Quintin L. had some interesting things to say about Vegatinos in his Yelp Review. “I’m so in love with these freaking rockstar tacos… it feels like cheating on someone because everything tastes so good that it feels like you’re doing something naughty.”
3. Plant Food for People
PPFP isn’t making high-protein vegan meats like Cena, but they’re keeping it classic in a different way with signature jackfruit tacos made four different ways. Plus, you can also get their breakfast tacos made with tofu and potato scramble if you get there early enough.
4. Hijo De Su Madre
From left to right, we have a beer-battered avocado, chipotle crema, and pepita slaw; soyrizo, potato hash, and guac; Beyond Meat cabbage, avocado, secret sauce. That’s not even all their options because Hijo is all-vegan.
5. Dear Mama LA
You definitely want to check out this Latina-owned taco spot when you are in LA. Her caption reads, “This hood inspired traditional flavor is just what summer needed. Our citrus marinated chick’n or Hood Chick’n will have you reminiscing on the days you were a kid and you had carne asadas with the family. This hood staple of yellow looking chicken was what most kids enjoyed! So I’m bringing it back to you with a whole lot of love. We marinate it to perfection with oranges and bell peppers and of course love 🥰🙆♀️🔥”
6. Trejo’s Tacos Fried Avocado Tacos
Danny Trejo has outdone himself with a chain of authentic Mexican tacos all around Los Angeles. Danny knows his clients well by offering the only version of an avocado toast we want to have for breakfast: Fried Avocado Tacos.
You should also check out their Cauliflower Chorizo Tacos.
Listen, his taco game is on point. Trejo’s alway has at least three vegan options on the menu. As of June 2019, he has Young Jackfruit with avocado crema, Mushroom Asada with pepita pesto, and Cauliflower with cashew cream.
7. Doomies Home Cookin’ and Doomies NextMex
Doomies is best known for replicating America’s favorite meat dishes (like fried chicken, and Big Macs) but vegan. The reviews are in and Next Mex is where it’s at.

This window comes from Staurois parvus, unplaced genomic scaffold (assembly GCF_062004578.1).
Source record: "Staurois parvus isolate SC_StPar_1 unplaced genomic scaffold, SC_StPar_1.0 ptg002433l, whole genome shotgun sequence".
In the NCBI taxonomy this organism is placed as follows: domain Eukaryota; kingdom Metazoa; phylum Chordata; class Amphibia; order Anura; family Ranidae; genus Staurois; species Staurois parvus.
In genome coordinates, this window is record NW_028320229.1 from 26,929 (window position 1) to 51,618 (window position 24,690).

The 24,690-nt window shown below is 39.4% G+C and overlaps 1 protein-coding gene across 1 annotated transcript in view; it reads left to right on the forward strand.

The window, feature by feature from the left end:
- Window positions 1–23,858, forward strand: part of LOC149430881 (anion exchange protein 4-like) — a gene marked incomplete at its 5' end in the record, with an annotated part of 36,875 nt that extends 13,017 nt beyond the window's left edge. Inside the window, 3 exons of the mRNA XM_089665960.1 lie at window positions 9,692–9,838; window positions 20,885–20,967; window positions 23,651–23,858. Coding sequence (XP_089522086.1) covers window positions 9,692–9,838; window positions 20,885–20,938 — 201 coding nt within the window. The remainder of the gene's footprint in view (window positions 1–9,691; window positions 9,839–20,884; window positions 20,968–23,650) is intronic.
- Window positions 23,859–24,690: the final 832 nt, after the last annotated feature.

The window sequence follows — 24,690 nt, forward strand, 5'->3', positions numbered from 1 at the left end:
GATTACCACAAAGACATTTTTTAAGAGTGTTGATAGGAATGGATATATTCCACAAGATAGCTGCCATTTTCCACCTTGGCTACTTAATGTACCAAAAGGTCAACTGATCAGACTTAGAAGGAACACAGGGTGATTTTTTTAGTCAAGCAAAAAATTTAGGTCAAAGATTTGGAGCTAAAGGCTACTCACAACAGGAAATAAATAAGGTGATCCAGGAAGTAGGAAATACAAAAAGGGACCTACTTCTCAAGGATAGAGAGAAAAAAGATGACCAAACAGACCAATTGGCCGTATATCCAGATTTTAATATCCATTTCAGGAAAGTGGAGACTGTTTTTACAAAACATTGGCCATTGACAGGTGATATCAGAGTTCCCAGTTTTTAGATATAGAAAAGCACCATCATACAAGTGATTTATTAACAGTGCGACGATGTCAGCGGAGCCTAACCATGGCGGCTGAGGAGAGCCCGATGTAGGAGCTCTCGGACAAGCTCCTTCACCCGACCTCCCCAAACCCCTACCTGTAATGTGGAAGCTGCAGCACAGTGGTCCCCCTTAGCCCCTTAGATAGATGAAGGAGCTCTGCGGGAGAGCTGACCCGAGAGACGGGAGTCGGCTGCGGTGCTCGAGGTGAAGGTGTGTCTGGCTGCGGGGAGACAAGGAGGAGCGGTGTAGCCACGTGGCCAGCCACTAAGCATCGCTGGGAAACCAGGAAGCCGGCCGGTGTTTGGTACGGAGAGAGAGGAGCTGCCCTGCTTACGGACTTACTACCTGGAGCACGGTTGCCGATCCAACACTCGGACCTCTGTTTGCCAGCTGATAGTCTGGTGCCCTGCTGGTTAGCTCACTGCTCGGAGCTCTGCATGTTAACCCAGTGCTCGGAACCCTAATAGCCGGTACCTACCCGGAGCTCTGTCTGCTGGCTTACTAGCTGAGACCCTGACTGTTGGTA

8. Gracias Madre
This restaurant is reserved for those special nights out. It’s LA prices, but it’s outrageously delicious. You can expect to enjoy all your vegan favorites from sopes to pozole, flautas and tamales. Their jackfruit carnitas tacos are rico. top it off with flan or pineapple upside down cake and you’ll be happy as a vegan clam.
9. Olga’s Naturally
All their taco tortillas are handmade using organic blue maiz from Oaxaca. They always strive to source organic and also offer vegan chicken as a protein option, alongside vegan cheese quesadillas. Yup.
10. Sage Vegan Bistro
It isn’t a taco joint but they do have great tacos. Plus, they know to call them street tacos. These are “made w/ marinated jackfruit, garlic aioli, cilantro and onions on an organic corn tortilla are served all day on weekdays and after brunch on the weekends! 🌮”
11. Organix LA
They take Taco Tuesday very seriously with $2 vegan tacos and 20 percent off all vegan burritos. All their food is vegan, and you can enjoy anything from deep-fried vegan fish filet tacos to classic carne asada style grilled mushroom tacos like the ones you see above.
12. Chica’s Tacos
Chica’s vegan tacos are made with spicy cauliflower chorizo and topped with a slice of marinated mushroom, avocado, and cilantro. You know they’re good because Chica’s stands by using only organic, never frozen ingredients to represent an authentic Méxican dish.
13. Un Solo Sol
They essentially offer a vegan version of almost everything on their menu ranging from nopalitos tacos to pinto bean pupusas. You know when you order veggie tacos at a non-vegan taquería and it’s just onions and pico de gallo? These guys load up their veggie tacos with actual veggies ricos.
14. Tacos La Tehuanita
Follow @tacoslatehuanita to get all the updates on where they’re parked tonight. “Yum! Come one, come all, come with hearty appetites,” are the types of rallying calls you can expect from them. You want to try the butternut squash tacos.
15. Taco Zone Truck
Yelp reviewer Helen J. Puts it best. “VEGAN AND VEGETARIANS WELCOME HERE. The tacos are cheap but full of flavor. We came down here after the Griffith Observatory and these tacos hit the spot! Great food truck, friendly service, and fast at that.”
16. El Chato Taco Truck
Folks rave about how you can feast and still have a pile of money leftover at El Chatos. While reviewers aren’t posting pictures of the vegan option, there are a dozen reviews about how delicious the veggie tacos are. It can never hurt to check it out.
Above are the two vegetarian options listed on the menu. We bet you could ask for it sin cotija, but the off-menu vegan accommodation is reportedly spicy. One Yelp reviewer said, “My friend who is vegan, was able to be accommodated at this place as well! He ended up getting the chiles correados taco. BEWARE!! It is extremely spicy ! But he really loved it !”